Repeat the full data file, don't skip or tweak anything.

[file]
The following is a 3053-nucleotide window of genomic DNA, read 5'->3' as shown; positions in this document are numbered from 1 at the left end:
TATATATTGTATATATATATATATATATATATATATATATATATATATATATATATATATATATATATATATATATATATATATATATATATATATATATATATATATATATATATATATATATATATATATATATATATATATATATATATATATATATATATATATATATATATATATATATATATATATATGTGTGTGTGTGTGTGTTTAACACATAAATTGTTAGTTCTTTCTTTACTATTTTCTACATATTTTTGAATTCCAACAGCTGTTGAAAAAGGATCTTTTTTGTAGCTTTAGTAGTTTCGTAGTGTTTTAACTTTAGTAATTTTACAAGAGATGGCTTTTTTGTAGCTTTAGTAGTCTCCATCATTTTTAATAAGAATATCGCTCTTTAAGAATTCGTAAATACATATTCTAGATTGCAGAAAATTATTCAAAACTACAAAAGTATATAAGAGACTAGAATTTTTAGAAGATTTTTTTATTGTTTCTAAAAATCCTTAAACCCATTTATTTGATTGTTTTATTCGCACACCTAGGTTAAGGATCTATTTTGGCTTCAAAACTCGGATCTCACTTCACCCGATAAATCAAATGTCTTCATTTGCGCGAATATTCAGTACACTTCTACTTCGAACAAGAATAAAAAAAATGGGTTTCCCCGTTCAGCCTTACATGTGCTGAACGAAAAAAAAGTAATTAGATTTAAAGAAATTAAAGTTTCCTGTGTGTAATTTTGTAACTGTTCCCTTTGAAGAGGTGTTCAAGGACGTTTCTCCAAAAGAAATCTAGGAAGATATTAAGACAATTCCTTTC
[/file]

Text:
The following is a 3053-nucleotide window of genomic DNA, read 5'->3' as shown; positions in this document are numbered from 1 at the left end:
TATATATTGTATATATATATATATATATATATATATATATATATATATATATATATATATATATATATATATATATATATATATATATATATATATATATATATATATATATATATATATATATATATATATATATATATATATATATATATATATATATATATATATATATATATATATATATATATATATATGTGTGTGTGTGTGTGTTTAACACATAAATTGTTAGTTCTTTCTTTACTATTTTCTACATATTTTTGAATTCCAACAGCTGTTGAAAAAGGATCTTTTTTGTAGCTTTAGTAGTTTCGTAGTGTTTTAACTTTAGTAATTTTACAAGAGATGGCTTTTTTGTAGCTTTAGTAGTCTCCATCATTTTTAATAAGAATATCGCTCTTTAAGAATTCGTAAATACATATTCTAGATTGCAGAAAATTATTCAAAACTACAAAAGTATATAAGAGACTAGAATTTTTAGAAGATTTTTTTATTGTTTCTAAAAATCCTTAAACCCATTTATTTGATTGTTTTATTCGCACACCTAGGTTAAGGATCTATTTTGGCTTCAAAACTCGGATCTCACTTCACCCGATAAATCAAATGTCTTCATTTGCGCGAATATTCAGTACACTTCTACTTCGAACAAGAATAAAAAAAATGGGTTTCCCCGTTCAGCCTTACATGTGCTGAACGAAAAAAAAGTAATTAGATTTAAAGAAATTAAAGTTTCCTGTGTGTAATTTTGTAACTGTTCCCTTTGAAGAGGTGTTCAAGGACGTTTCTCCAAAAGAAATCTAGGAAGATATTAAGACAATTCCTTTC